Dimethyl Sulfoxide Inhibits Bile Acid Synthesis in Healthy Mice but Does Not Protect Mice from Bile-Acid-Induced Liver Damage

Xi Chen, Huiqiao Li, Yu’e Liu, Jing Qi, Bingning Dong, Shixia Huang, Shangang Zhao, Yi Zhu

Research output: Contribution to journalArticlepeer-review


Bile acids serve a vital function in lipid digestion and absorption; however, their accumulation can precipitate liver damage. In our study, we probed the effects of dimethyl sulfoxide (DMSO) on bile acid synthesis and the ensuing liver damage in mice induced by bile acids. Our findings indicate that DMSO efficaciously curbs bile acid synthesis by inhibiting key enzymes involved in the biosynthetic pathway, both in cultured primary hepatocytes and in vivo. Contrarily, we observed that DMSO treatment did not confer protection against bile-acid-induced liver damage in two distinct mouse models: one induced by a 0.1% DDC diet, leading to bile duct obstruction, and another induced by a CDA-HFD, resulting in non-alcoholic steatohepatitis (NASH). Histopathological and biochemical analyses unveiled a comparable extent of liver injury and fibrosis levels in DMSO-treated mice, characterized by similar levels of increase in Col1a1 and Acta2 expression and equivalent total liver collagen levels. These results suggest that, while DMSO can promptly inhibit bile acid synthesis in healthy mice, compensatory mechanisms might rapidly override this effect, negating any protective impact against bile-acid-induced liver damage in mice. Through these findings, our study underscores the need to reconsider treating DMSO as a mere inert solvent and prompts further exploration to identify more effective therapeutic strategies for the prevention and treatment of bile-acid-associated liver diseases.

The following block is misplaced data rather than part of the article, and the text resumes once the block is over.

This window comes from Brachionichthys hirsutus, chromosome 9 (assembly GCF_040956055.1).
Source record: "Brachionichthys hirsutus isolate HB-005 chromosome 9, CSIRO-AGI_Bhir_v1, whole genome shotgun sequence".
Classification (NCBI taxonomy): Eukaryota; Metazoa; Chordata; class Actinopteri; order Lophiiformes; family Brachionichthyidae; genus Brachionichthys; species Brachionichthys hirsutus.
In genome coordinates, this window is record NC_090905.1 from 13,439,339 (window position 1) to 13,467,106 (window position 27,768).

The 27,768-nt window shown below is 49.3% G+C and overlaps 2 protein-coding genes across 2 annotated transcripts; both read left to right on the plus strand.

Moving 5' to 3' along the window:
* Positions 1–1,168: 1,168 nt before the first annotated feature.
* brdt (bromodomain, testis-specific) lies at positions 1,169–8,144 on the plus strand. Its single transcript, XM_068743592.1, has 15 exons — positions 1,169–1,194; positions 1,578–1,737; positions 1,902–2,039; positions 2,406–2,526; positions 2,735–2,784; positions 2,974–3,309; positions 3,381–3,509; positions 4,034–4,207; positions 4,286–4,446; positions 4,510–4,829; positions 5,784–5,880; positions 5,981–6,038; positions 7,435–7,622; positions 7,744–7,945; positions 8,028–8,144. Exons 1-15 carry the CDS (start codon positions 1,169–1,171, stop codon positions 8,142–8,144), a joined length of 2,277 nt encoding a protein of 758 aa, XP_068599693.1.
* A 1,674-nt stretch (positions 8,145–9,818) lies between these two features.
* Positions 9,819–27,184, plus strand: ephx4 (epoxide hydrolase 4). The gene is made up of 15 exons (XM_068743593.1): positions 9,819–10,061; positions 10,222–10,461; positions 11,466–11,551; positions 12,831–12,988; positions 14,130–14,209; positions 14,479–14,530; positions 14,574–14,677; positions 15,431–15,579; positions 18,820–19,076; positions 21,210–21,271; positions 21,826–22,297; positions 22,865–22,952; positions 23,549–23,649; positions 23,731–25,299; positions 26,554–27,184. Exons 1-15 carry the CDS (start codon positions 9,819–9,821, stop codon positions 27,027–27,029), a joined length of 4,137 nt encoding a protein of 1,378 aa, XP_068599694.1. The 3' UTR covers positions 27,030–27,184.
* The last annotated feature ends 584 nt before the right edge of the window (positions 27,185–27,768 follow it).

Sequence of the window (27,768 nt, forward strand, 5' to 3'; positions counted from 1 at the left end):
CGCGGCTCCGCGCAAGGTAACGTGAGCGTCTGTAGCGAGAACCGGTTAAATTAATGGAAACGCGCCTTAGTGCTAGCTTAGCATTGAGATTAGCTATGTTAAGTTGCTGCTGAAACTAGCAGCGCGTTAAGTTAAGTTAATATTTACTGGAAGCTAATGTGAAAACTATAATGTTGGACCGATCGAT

Original languageEnglish (US)
Article number1105
Issue number8
StatePublished - Aug 2023


  • bile acid
  • dimethyl sulfoxide (DMSO)
  • liver damage
  • nonalcoholic steatohepatitis (NASH)

ASJC Scopus subject areas

  • General Immunology and Microbiology
  • General Biochemistry, Genetics and Molecular Biology
  • General Agricultural and Biological Sciences


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